Sing to him a new song;
play skillfully on the strings, with loud shouts.
Psalm 33:3 is a verse referenced often by us folks who make a living doing music in the church.
Choir Directors, Worship Leaders, Directors of Worship, Organists, whoever is being compensated to lead music in church – are all being tasked with providing an excellent offering of music in worship of the Lord. To create music for worship the congregation will find meaningful, moving, and pleasing.
But how does one create something “real” that folks will connect with week in and week out?
Because of this conundrum (such a silly word) we often err on the side of musical excellence. We often hire professional musicians to “fill out” the ensemble or choir and we seek may out our congregation’s most gifted musicians (over its most willing).
Now, after we’ve recruited, or hired, the best musicians we should be good. Each week folks can leave worship saying: The music sounded great…it was a stirring piece of music…and it may have related to the theme in worship.
Though – are we watching for those in our midst who have gifts of the Spirit?
When Pentecost swept through, and ushered the Holy Spirit into our world, all the tools to make followers of Christ were given. From that point ALL have been given a voice to share with others the Love of Christ. But, do we let all share in the gift of music in worship? Probably not.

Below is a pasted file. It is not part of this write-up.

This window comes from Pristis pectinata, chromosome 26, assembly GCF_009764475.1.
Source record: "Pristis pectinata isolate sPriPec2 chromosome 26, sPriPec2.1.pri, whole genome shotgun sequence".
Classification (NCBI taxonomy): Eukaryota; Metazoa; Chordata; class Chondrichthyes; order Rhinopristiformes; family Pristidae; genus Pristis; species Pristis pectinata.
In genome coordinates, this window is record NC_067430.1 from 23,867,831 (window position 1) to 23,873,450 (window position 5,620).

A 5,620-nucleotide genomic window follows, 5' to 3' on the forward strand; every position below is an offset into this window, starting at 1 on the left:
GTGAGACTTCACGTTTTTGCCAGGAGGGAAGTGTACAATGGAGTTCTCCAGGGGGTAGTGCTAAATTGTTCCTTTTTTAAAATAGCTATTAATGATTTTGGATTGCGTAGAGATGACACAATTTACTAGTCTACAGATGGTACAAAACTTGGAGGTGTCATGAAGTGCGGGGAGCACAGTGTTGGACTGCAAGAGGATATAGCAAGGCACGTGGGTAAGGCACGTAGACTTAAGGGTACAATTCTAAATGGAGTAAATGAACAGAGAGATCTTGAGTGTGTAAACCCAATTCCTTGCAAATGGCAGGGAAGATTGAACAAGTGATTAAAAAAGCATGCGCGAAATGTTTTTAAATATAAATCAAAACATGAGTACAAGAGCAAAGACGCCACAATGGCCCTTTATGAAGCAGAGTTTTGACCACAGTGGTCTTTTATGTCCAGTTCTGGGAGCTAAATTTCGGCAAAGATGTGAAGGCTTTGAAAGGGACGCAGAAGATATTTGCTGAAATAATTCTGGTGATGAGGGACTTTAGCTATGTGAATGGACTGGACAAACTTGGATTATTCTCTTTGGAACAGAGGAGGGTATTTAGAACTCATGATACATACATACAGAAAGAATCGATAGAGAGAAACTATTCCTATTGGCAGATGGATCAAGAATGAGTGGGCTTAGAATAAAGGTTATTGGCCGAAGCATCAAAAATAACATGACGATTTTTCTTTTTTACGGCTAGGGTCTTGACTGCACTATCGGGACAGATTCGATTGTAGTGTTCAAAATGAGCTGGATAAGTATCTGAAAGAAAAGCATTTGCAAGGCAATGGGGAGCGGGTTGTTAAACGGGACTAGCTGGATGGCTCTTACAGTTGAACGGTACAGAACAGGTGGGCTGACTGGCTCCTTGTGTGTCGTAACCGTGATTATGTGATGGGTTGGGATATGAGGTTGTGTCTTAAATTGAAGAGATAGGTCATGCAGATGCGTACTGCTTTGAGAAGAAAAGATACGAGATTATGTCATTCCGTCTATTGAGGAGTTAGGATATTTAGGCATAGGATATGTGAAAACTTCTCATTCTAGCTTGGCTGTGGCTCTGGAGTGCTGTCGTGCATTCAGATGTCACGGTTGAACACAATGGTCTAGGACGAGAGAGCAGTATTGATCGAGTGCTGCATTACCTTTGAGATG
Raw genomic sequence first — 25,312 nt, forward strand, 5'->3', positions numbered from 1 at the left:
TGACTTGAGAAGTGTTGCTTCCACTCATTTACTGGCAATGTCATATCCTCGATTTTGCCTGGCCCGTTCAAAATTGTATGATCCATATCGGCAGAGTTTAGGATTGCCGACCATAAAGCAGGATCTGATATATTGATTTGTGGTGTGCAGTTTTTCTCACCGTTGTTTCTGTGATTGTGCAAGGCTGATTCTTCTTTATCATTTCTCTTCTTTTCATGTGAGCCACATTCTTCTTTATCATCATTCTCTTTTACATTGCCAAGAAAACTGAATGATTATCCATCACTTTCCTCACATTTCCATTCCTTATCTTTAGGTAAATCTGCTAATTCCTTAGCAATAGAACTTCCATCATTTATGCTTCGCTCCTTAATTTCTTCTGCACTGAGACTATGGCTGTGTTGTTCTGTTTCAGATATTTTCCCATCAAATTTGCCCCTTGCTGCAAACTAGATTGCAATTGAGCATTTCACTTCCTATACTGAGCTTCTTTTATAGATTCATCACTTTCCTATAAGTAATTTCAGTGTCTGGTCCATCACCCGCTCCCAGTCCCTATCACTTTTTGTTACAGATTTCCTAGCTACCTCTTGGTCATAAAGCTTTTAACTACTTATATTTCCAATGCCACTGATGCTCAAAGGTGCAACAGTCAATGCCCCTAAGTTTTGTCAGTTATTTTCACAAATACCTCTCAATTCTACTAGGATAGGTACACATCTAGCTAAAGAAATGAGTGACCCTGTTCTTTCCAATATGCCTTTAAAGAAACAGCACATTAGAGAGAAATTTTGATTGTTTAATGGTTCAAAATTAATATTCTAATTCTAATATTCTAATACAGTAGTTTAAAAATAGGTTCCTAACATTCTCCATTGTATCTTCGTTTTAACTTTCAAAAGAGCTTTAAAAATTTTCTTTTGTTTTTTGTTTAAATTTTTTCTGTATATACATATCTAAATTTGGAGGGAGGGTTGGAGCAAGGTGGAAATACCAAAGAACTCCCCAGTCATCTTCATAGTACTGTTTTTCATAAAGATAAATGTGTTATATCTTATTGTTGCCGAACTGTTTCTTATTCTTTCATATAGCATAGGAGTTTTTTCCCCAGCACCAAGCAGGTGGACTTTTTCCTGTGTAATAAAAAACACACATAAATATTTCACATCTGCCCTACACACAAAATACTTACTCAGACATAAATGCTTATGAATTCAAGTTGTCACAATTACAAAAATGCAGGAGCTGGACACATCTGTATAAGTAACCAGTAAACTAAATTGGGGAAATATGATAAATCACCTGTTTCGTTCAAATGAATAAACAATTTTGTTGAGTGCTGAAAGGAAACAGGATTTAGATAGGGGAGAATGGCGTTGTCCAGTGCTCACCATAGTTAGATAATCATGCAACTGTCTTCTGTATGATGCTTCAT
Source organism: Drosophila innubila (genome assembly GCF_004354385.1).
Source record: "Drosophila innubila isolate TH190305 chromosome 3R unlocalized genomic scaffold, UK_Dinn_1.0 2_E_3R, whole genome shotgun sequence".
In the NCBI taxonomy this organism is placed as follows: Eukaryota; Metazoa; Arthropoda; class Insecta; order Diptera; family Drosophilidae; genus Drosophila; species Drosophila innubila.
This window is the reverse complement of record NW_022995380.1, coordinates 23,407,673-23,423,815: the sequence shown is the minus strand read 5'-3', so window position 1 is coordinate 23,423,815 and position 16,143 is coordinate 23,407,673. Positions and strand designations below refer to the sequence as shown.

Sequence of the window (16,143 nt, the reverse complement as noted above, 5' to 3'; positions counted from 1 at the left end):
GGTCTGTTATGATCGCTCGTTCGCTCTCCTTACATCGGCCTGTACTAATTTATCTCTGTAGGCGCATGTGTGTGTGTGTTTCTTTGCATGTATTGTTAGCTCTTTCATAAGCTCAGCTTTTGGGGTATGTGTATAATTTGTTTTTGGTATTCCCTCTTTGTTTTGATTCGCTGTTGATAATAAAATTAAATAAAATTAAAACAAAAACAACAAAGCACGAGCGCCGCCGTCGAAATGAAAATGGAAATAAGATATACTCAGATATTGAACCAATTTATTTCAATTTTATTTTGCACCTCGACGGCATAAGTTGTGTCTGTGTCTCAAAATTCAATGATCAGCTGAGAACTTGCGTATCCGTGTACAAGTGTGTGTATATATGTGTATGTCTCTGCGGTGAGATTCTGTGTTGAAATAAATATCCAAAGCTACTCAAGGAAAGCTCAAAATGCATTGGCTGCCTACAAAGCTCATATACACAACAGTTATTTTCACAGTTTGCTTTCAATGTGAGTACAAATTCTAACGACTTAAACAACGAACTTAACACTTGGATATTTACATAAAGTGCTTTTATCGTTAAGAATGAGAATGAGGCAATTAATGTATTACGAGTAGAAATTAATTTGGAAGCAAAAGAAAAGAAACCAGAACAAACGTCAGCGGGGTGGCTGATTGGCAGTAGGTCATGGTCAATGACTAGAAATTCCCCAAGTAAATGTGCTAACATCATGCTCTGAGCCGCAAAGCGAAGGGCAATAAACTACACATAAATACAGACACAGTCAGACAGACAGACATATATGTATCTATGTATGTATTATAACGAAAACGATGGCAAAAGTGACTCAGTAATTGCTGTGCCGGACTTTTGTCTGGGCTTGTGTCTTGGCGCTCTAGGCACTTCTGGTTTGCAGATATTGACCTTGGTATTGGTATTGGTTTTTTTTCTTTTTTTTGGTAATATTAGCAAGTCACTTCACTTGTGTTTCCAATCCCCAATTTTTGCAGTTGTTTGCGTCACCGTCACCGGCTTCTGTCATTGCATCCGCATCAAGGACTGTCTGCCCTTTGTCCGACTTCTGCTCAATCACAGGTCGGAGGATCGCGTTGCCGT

Why? We are guilty of striving for excellence.
But – if we also are listening for excellence in Spirit something special may occur…
One day I was doing some chores around the house soon after jazz bassist Charlie Haden had passed. I was listening to a fascinating NPR podcast that was a collection of interviews through the years (check it out here). Haden had polio as a child and lost the ability to sing with any real control (then devoting his musical aspirations to the bass!).
However – he still had a voice – and when recording an album he was led to record the song Wayfaring Stranger. It was a song of his youth he grew up hearing his mother singing. And he felt a call to sing the vocal, despite having a broken voice.
And he did.
After laying down the vocal track Shirley Horn told him the string players were in tears as they listened to his performance. Haden joked it must be because it was so awful. But the other musicians were reacting to the heartfelt, earnest offering Haden gave of himself through song. He laid out his imperfections for the beauty of the song. Haden sang in a weak and limited voice – but did so with excellence in the Spirit.
Let us seek out the broken.
And may we all join together in shouting Hosanna in praise of the Lord!